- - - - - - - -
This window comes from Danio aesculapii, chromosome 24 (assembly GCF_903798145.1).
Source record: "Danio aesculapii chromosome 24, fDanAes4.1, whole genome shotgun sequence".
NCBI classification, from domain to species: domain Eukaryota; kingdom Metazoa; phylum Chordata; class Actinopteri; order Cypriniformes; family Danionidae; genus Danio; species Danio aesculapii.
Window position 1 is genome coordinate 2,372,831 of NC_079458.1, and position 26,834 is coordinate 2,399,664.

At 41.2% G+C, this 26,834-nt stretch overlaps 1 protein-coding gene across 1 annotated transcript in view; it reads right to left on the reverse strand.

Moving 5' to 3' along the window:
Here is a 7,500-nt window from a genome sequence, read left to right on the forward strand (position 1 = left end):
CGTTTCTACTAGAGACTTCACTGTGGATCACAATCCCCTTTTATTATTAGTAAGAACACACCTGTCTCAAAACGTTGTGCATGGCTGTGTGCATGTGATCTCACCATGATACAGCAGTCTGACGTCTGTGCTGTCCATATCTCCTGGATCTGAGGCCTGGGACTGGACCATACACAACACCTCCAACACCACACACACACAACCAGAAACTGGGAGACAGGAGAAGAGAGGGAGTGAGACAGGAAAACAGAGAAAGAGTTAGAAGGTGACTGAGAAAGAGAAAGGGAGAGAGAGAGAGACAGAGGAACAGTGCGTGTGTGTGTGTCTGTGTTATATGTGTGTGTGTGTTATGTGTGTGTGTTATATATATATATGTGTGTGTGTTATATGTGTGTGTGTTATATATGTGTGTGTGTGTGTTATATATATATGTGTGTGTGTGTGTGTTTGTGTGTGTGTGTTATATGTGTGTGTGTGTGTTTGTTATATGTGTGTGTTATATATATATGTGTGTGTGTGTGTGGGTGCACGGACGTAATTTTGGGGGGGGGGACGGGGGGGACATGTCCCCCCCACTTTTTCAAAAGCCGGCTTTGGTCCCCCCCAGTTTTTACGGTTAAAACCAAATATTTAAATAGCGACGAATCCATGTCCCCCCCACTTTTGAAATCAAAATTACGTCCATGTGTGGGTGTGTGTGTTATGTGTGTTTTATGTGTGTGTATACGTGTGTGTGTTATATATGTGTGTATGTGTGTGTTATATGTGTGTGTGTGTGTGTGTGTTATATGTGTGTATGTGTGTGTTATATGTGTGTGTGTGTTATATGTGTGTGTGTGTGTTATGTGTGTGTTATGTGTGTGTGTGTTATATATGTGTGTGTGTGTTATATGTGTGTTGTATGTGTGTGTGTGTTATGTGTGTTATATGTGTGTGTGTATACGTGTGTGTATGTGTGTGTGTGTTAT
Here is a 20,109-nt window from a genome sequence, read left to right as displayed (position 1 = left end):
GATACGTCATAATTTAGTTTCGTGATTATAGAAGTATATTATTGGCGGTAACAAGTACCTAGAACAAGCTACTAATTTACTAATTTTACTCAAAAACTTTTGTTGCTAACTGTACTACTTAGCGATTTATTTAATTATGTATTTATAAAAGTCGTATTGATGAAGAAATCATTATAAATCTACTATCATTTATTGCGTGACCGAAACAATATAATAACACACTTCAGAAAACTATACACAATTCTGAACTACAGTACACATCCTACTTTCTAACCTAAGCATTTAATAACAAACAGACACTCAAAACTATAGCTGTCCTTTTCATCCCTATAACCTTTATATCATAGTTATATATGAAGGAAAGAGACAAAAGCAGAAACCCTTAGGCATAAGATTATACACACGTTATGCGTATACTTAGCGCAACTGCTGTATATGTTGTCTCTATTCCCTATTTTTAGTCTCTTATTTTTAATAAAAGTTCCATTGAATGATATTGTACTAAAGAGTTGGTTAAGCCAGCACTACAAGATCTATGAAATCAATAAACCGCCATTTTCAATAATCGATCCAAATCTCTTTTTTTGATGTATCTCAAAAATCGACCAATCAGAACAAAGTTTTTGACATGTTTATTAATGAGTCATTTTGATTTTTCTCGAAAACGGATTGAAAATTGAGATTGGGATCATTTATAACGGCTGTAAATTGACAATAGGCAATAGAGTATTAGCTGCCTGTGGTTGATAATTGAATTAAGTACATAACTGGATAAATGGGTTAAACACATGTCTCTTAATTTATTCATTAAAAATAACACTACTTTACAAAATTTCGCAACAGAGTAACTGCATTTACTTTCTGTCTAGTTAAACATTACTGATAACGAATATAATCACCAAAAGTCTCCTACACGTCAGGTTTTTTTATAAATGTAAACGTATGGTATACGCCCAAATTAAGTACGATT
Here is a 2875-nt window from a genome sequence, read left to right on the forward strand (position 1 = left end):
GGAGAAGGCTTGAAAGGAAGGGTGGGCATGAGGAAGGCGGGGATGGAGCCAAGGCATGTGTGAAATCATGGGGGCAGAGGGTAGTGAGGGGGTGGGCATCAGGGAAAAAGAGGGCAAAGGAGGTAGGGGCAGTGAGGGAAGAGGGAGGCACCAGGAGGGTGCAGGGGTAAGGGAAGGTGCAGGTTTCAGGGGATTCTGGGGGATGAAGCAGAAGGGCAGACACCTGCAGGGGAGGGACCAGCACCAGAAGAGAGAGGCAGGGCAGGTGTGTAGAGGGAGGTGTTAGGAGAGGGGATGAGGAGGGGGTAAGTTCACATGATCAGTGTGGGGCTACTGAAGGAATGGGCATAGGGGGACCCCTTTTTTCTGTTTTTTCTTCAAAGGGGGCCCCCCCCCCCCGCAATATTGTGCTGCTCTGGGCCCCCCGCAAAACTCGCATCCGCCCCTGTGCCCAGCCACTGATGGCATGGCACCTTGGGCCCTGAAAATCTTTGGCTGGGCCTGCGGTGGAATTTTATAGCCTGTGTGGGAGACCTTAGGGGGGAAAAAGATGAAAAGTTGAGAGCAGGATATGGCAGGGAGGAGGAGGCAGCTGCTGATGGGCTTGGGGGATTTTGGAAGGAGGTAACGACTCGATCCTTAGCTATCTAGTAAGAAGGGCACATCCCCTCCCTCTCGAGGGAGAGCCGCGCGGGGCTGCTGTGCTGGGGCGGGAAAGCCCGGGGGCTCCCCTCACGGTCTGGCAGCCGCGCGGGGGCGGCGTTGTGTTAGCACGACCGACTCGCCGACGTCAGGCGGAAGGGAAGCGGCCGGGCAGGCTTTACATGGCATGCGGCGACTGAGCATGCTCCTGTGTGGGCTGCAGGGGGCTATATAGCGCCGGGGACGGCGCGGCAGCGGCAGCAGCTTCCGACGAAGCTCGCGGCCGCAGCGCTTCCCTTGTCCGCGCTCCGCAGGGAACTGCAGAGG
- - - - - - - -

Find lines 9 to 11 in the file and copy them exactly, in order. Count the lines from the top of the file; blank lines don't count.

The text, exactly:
Here is a 20,109-nt window from a genome sequence, read left to right as displayed (position 1 = left end):
GATACGTCATAATTTAGTTTCGTGATTATAGAAGTATATTATTGGCGGTAACAAGTACCTAGAACAAGCTACTAATTTACTAATTTTACTCAAAAACTTTTGTTGCTAACTGTACTACTTAGCGATTTATTTAATTATGTATTTATAAAAGTCGTATTGATGAAGAAATCATTATAAATCTACTATCATTTATTGCGTGACCGAAACAATATAATAACACACTTCAGAAAACTATACACAATTCTGAACTACAGTACACATCCTACTTTCTAACCTAAGCATTTAATAACAAACAGACACTCAAAACTATAGCTGTCCTTTTCATCCCTATAACCTTTATATCATAGTTATATATGAAGGAAAGAGACAAAAGCAGAAACCCTTAGGCATAAGATTATACACACGTTATGCGTATACTTAGCGCAACTGCTGTATATGTTGTCTCTATTCCCTATTTTTAGTCTCTTATTTTTAATAAAAGTTCCATTGAATGATATTGTACTAAAGAGTTGGTTAAGCCAGCACTACAAGATCTATGAAATCAATAAACCGCCATTTTCAATAATCGATCCAAATCTCTTTTTTTGATGTATCTCAAAAATCGACCAATCAGAACAAAGTTTTTGACATGTTTATTAATGAGTCATTTTGATTTTTCTCGAAAACGGATTGAAAATTGAGATTGGGATCATTTATAACGGCTGTAAATTGACAATAGGCAATAGAGTATTAGCTGCCTGTGGTTGATAATTGAATTAAGTACATAACTGGATAAATGGGTTAAACACATGTCTCTTAATTTATTCATTAAAAATAACACTACTTTACAAAATTTCGCAACAGAGTAACTGCATTTACTTTCTGTCTAGTTAAACATTACTGATAACGAATATAATCACCAAAAGTCTCCTACACGTCAGGTTTTTTTATAAATGTAAACGTATGGTATACGCCCAAATTAAGTACGATT
Here is a 2875-nt window from a genome sequence, read left to right on the forward strand (position 1 = left end):